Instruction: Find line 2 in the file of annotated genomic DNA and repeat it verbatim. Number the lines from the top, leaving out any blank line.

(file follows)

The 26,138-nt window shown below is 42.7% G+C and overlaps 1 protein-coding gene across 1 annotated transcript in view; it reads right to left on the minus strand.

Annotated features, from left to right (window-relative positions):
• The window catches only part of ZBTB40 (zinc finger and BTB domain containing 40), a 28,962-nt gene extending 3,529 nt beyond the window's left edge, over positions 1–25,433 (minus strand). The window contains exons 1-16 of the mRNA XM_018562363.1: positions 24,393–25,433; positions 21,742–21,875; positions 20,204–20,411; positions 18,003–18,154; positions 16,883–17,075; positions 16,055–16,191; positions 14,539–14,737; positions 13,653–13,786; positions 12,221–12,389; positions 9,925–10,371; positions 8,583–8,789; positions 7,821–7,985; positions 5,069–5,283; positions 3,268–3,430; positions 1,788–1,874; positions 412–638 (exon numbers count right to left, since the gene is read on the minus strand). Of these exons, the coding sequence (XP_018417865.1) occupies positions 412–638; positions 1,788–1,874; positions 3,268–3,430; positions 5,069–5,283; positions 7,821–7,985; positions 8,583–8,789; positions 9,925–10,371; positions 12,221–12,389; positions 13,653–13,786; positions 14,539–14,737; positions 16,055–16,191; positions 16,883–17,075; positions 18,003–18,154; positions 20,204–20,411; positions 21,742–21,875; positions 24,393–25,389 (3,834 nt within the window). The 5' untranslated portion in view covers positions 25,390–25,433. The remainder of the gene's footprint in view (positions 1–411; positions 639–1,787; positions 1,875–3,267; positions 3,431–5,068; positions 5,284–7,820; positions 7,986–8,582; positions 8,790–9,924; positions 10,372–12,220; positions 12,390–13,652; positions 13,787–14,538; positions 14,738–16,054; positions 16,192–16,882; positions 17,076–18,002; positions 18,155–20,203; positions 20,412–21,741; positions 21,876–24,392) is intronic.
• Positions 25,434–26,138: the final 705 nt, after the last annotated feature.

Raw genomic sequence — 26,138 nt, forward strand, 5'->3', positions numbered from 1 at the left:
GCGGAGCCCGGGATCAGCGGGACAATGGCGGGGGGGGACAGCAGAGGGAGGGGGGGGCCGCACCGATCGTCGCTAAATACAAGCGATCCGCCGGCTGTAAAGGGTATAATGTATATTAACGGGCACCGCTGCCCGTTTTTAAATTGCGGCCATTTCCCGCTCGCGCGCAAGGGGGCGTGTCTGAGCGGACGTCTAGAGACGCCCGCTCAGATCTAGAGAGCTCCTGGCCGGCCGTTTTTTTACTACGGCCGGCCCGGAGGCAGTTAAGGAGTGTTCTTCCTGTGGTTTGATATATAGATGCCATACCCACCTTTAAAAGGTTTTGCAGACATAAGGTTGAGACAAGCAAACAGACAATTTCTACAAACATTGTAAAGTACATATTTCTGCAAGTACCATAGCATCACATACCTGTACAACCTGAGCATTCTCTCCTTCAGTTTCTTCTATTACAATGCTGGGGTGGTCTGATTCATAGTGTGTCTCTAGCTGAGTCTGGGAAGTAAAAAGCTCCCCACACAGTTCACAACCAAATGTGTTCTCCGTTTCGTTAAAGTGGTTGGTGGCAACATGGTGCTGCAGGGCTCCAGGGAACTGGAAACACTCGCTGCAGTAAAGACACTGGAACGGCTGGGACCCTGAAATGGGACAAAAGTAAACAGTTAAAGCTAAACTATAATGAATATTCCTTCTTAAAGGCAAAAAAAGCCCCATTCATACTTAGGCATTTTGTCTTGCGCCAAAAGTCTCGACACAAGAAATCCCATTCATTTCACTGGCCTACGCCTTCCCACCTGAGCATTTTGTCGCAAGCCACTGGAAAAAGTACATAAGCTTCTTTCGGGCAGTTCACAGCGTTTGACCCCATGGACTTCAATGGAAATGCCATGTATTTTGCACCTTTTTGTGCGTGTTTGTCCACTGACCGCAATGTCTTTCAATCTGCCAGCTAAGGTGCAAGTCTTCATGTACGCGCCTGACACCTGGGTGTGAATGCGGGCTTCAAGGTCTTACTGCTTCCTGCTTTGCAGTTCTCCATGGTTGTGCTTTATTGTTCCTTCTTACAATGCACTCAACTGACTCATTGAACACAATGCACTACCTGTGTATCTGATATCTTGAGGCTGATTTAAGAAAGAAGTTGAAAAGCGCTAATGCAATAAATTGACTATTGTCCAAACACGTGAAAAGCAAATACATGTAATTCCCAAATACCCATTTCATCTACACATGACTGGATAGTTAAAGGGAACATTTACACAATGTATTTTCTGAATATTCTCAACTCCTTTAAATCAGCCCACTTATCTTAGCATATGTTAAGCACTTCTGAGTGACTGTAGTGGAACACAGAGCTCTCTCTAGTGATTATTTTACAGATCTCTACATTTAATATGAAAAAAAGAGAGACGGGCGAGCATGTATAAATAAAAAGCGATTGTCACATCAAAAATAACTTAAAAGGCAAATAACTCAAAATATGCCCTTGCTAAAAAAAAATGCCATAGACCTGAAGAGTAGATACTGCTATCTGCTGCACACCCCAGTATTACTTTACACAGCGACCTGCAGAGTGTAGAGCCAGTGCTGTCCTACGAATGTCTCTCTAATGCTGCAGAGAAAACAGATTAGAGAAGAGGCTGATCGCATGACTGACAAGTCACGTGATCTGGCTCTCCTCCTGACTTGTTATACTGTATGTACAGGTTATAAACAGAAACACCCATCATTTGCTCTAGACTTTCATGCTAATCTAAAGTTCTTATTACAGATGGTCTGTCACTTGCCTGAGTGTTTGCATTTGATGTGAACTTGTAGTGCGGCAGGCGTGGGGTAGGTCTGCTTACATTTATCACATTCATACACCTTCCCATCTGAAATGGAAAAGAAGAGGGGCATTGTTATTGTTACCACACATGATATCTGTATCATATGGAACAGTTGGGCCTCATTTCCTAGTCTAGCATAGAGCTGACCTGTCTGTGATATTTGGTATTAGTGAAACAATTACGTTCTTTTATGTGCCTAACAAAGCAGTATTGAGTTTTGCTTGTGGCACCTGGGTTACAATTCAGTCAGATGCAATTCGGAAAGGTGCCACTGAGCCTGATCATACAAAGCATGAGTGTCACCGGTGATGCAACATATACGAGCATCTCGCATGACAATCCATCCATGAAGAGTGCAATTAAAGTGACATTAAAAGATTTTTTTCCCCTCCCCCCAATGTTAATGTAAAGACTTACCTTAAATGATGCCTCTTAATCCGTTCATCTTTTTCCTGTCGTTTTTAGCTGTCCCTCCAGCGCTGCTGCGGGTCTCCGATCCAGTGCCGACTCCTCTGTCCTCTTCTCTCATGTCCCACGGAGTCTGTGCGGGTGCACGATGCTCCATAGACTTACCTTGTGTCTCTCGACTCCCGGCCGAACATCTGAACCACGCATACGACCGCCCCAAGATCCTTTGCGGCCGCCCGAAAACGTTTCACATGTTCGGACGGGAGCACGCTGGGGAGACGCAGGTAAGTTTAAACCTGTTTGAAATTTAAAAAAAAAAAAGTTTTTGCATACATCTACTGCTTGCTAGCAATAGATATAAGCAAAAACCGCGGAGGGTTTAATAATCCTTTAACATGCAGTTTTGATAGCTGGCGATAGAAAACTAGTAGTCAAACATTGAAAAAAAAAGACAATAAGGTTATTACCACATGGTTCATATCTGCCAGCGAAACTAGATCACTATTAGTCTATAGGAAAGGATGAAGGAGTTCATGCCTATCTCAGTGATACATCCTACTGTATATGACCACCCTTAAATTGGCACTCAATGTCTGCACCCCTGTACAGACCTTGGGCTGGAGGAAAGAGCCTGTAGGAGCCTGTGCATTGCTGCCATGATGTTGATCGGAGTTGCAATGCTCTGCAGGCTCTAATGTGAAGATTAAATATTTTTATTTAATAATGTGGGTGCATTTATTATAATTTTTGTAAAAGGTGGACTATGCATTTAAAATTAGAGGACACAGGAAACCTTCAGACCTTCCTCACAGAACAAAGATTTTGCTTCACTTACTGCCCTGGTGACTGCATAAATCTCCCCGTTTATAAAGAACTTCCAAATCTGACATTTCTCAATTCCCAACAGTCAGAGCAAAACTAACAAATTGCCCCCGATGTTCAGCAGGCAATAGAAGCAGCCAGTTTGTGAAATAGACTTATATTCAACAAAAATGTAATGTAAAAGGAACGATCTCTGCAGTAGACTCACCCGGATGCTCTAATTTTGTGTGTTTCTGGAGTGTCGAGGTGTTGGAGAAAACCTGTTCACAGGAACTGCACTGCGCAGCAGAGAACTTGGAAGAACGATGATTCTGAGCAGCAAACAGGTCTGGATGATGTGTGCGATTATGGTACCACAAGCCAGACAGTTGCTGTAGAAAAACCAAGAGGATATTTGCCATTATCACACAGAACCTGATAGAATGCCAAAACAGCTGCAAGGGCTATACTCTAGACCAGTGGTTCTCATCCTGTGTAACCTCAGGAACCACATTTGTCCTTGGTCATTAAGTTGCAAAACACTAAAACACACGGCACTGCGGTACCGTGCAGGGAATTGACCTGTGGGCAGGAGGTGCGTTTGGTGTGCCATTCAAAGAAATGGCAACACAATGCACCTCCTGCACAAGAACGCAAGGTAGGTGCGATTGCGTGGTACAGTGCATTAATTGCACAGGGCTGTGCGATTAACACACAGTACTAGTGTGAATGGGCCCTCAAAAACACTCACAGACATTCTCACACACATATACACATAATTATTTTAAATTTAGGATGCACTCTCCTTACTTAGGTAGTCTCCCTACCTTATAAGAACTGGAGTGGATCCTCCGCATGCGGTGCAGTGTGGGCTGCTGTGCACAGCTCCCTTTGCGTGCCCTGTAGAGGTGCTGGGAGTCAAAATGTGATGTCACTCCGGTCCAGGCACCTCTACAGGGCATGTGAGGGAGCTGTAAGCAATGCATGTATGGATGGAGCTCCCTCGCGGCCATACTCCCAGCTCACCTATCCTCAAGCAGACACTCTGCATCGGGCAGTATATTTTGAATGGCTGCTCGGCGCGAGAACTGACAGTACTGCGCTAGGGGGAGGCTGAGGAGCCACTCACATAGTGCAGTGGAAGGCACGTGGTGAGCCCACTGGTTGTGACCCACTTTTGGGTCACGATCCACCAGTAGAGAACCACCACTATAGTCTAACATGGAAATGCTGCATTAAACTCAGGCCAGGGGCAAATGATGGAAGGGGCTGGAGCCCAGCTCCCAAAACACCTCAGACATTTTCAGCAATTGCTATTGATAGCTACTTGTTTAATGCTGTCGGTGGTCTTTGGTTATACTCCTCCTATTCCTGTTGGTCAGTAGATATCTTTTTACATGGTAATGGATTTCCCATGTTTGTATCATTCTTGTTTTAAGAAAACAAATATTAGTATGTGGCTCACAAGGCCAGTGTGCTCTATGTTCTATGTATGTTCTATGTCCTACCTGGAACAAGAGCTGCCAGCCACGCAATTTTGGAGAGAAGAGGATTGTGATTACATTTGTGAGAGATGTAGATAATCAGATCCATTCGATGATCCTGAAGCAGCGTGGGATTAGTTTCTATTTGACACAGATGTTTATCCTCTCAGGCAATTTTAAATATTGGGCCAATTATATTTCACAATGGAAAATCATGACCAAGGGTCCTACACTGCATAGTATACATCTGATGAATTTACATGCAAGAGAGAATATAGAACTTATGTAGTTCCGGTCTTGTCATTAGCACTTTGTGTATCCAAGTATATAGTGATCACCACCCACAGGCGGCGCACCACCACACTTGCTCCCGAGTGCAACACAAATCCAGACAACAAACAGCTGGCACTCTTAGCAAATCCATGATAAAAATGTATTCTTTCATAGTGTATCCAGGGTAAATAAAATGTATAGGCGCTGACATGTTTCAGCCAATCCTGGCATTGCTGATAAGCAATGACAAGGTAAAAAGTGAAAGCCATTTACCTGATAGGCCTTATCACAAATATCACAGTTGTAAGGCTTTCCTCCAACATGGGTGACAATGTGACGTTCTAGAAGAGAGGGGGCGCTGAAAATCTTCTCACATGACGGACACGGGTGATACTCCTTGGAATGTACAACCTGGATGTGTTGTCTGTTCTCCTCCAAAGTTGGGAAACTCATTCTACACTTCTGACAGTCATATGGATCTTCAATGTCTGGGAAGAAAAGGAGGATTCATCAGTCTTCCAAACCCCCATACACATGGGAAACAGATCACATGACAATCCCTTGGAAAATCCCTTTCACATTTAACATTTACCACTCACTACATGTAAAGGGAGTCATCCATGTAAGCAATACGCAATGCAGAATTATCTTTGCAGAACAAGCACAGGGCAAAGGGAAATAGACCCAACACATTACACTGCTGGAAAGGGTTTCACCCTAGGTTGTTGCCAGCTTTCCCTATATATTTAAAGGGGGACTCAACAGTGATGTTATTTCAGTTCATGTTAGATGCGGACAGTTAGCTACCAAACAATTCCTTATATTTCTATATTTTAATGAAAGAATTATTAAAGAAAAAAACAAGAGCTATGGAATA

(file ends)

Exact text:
Annotated features, from left to right (window-relative positions):